How Nerdist’s Alicia Lutes is reclaiming ‘Fangirling’

In a geeky world, which was once dominated by fanboys arguing about which Star Wars movie was the best and the worst, fangirls weren’t all that welcome. They were even chastised for attempting to assimilate in nerd culture.

While those fanboys dominate most nerd culture shows, Nerdist’s Alicia Lutes wanted to change all of that and pitched ‘Fangirling’ to her company as a series celebrating women and providing them a safe space to geek out.

“Fangirling is something that I pitched less than a year after I started Nerdist when it was just sort of looking into the idea of doing more web series content,” Lutes told Nerd Reactor. “I had this idea that it’d be cool and fun to give an opportunity and space for women to not only subvert this idea of what a fangirl is, which I think is kinda seeped in a very thinly sexist idea. You know, when you think about how fanboys are regarded and regaled as very intelligent and passionate and know everything about anything. ‘They have all these things down and fangirls are all about shipping and who they want to kiss.’ That to me was a destructive connotation to have with the name fangirling. So the idea to call to Fangirling would be a way to take the idea of what it means to be a fangirl and really write it as the women who consider themselves as fangirls rather than have society or culture tell us what Fangirls are because I think there are a wealth of things in the nerd genre that women really love and respond to.”

The series, which finishes its second season this week, has had some amazing guests such as Star Trek Discovery‘s Sonequa Martin-Green and Mary Chieffo; Westworld‘s Shannon Woodward; Jessica Jones‘ showrunner Melissa Rosenberg; Hamilton‘s Lin-Manuel Miranda; and, Star Wars‘ Kelly Marie Tran. Lutes then invites a panel of women to discuss weekly news and the main topic of the week.

“It’s not just TV and movies and comic books,” explained Lutes. “It’s history, science, tech, and musicals. You can definitely be a theater nerd. I grew up as one. So, I think that is where the radical idea letting women dictate the cultural conversation and give them a place to run the show as most men get to run the show when they talk about nerd culture.”

Lutes has thought a lot about the development of her series. Fangirling has a majority female crew running things around the set, which is important to Lutes (“I think it is f***ing dope”). The series also makes sure to include women of color on and behind the set.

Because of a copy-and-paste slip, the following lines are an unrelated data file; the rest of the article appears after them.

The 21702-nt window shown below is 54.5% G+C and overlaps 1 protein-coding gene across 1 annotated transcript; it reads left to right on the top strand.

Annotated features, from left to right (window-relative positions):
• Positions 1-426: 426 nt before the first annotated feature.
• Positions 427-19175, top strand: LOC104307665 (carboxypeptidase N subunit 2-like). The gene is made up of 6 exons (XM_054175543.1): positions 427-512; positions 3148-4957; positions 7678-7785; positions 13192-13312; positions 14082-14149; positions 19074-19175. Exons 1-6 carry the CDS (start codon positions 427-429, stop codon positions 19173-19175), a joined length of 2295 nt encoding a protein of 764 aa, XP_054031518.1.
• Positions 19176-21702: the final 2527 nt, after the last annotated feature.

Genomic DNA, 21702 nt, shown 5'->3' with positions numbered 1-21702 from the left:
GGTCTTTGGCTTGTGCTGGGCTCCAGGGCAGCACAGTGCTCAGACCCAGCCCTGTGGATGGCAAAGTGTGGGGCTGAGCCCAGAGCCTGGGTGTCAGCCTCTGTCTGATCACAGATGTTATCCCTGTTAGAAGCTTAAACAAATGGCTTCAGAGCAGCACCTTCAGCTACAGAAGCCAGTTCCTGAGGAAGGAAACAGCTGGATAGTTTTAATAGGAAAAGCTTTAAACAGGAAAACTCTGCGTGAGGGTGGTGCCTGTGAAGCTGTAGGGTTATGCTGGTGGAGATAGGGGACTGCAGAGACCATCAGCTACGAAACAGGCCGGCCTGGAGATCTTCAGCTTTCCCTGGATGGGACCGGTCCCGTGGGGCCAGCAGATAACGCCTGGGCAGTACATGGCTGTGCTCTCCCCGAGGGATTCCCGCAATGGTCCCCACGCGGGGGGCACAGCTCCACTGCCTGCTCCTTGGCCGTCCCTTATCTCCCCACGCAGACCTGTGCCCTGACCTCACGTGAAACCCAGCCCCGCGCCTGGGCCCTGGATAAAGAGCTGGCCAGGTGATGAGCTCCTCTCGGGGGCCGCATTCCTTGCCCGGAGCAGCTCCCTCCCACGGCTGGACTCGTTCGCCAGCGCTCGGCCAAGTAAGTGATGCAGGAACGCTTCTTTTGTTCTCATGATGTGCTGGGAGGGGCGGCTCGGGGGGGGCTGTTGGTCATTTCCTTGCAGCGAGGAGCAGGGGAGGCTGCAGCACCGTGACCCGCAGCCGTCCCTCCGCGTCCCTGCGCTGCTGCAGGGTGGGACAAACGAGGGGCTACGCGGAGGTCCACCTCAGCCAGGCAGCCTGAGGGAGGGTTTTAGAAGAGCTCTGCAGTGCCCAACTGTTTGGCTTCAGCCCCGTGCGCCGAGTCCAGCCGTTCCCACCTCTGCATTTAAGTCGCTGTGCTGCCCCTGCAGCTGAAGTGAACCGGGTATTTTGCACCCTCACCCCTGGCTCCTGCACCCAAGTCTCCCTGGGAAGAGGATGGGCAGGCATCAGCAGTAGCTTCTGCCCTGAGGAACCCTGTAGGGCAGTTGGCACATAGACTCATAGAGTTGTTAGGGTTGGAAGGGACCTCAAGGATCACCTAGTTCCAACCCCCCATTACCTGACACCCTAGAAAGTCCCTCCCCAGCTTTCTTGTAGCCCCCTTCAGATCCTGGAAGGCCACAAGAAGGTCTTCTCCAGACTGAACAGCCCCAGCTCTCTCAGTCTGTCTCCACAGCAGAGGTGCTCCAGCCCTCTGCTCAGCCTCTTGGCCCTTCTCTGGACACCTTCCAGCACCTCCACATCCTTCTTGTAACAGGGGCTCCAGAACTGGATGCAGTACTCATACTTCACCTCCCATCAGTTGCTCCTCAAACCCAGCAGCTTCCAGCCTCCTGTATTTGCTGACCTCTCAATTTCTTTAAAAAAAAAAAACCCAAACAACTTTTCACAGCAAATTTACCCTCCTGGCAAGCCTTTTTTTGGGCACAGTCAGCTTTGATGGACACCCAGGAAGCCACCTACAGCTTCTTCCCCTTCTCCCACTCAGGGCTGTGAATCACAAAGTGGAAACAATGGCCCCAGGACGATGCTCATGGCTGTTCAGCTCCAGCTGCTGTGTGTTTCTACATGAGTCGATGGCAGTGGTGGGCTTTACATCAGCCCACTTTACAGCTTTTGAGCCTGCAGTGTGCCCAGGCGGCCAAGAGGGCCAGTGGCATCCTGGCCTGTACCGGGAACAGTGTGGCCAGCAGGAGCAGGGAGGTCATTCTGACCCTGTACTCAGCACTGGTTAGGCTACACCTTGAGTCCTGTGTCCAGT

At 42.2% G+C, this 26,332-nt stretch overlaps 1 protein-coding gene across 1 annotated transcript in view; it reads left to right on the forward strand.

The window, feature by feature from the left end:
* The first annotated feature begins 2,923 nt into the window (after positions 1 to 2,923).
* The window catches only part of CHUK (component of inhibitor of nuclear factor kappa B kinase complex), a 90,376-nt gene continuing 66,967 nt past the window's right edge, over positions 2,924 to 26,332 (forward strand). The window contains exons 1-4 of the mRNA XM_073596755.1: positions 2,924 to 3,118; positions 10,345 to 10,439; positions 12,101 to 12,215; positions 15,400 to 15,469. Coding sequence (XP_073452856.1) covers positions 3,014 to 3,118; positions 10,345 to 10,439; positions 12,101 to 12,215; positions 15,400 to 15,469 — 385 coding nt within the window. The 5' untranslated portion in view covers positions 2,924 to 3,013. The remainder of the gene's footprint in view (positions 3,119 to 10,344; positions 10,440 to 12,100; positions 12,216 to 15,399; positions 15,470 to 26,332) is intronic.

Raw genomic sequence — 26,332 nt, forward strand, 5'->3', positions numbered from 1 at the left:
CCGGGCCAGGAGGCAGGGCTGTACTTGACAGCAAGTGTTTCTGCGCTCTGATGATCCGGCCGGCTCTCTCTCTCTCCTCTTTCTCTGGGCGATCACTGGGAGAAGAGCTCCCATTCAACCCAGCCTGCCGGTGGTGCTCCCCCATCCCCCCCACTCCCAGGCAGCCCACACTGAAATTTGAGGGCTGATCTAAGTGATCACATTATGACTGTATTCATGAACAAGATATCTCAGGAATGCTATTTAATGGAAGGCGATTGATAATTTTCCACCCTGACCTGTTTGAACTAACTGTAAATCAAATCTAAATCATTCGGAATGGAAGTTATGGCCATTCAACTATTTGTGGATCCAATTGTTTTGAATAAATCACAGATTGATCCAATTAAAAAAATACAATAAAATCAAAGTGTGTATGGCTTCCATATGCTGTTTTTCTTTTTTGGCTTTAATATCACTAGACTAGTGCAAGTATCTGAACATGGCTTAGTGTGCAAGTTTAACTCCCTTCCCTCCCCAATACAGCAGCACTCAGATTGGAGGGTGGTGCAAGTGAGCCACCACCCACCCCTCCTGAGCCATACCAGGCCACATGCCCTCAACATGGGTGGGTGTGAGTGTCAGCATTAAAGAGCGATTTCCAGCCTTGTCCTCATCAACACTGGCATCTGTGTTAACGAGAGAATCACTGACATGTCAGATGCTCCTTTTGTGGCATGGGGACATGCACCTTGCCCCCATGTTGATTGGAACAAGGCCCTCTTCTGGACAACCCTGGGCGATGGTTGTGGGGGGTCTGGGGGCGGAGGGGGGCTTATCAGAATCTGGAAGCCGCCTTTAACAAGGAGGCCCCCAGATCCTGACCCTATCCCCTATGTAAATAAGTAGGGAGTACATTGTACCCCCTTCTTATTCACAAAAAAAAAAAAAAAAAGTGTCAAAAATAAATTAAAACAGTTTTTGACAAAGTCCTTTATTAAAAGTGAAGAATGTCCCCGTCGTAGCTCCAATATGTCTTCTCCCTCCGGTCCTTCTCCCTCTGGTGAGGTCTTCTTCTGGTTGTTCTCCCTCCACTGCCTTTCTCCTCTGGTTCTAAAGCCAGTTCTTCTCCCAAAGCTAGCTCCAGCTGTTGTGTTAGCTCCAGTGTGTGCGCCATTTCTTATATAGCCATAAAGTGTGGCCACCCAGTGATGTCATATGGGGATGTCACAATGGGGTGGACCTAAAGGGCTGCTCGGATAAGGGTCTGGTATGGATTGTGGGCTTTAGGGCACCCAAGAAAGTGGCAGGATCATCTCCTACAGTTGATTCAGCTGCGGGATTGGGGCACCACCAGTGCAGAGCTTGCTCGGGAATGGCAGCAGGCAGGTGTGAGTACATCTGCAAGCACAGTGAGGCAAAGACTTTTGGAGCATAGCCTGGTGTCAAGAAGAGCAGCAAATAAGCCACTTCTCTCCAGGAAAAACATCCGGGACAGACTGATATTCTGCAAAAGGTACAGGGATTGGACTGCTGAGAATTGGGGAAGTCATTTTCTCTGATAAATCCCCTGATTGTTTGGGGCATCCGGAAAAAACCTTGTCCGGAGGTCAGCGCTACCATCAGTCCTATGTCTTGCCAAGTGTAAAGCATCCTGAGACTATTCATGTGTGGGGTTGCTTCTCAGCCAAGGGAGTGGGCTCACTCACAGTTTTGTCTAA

“Including women of color is a no-brainer to me. Intersectionality has been very important to me,” said Lutes, who grew up in Connecticut and lived most of her life in New York and Los Angeles. “My world isn’t white. I don’t want to live in this white woman vacuum and I don’t want that to be a thing. I make an active and conscious effort for every episode. If there is going to be another white person to be on the panel, I ideally would like it to be one person. It not only feels easy but it is important and it adds in a more dynamic layer in the conversation you’re having because all of your panelists aren’t coming from one point of view so not everyone is agreeing on stuff. It’s so much more than the discussion itself – the mechanics of the conversation.”

Fangirling has had a positive reception from fans on social media. Lutes has been blown away by the positivity the show and the impact it has made for, not only female viewers, but the fanboys as well.

“I learned so much all the time every minute of every day when I’m doing the show,” said Lutes. “I learn so much from these women around me who make the show. I constantly learn – not only how to have more confidence in my idea or how to better support and integrate the other women I work with into the show and women who don’t work here on the show and trying to integrate other points of view into the show, and trying to really give a platform to have women to showcase beyond the one-dimensionality that so often befalls women in this community when they are hosts or talking heads. There is so much more to all of us on what we long and what we like and what we’re passionate about. Our different interests influence how we see everything. For me, it’s figuring out what the panelists are passionate about but also how they are different and may engineer different conversations to make it more interesting.”

For the third season, which will hopefully be announced soon, Lutes would like to talk to more music supervisors, historians, more female scientists, and women in gaming.

“Women seem to really want to be involved with the show which makes me so happy,” said Lutes. “It’s not just celebrities that we have on the show – it’s women who are doing really cool stuff.”

Her ultimate guest she’d like on the show? Lutes referred to the question as Sophie’s Choice but did list Kathleen Kennedy, Ava DuVernay, Reed Romano, Tessa Thompson, Gugu Mbatha-Raw, astronaut Mae Jemison, and Nichelle Nichols to name a few.

Fangirling’s season finale airs this week with Lara Croft’s Alicia Vikander and is available to watch on Alpha, the interactive streaming service from Legendary Digital Networks, Nerdist’s parent company.

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Laura Sirikul
Laura Sirikul 1849 posts

Trekkie. Jedi. Whovian. Sherlockian. Hobbit. Sanrio. Comics. I am Spartacus. Warrior Princess. Superhero. Nerd. Follow me @lsirikul

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